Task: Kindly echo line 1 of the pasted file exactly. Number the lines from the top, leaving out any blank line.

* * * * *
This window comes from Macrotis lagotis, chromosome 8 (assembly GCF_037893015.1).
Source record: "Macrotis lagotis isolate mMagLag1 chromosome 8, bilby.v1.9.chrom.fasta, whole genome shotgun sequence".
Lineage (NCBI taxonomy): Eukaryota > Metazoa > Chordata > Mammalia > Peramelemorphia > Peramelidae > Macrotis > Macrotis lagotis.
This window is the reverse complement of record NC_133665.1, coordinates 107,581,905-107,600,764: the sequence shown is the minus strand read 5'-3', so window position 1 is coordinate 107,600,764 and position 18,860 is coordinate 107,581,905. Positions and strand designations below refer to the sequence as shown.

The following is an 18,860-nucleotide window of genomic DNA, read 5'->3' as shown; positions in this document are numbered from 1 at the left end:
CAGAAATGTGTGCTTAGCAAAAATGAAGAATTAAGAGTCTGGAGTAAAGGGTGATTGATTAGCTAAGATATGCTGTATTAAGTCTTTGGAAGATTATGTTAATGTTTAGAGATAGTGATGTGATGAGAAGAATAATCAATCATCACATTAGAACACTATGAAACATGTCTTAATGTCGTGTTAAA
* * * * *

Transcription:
This window comes from Macrotis lagotis, chromosome 8 (assembly GCF_037893015.1).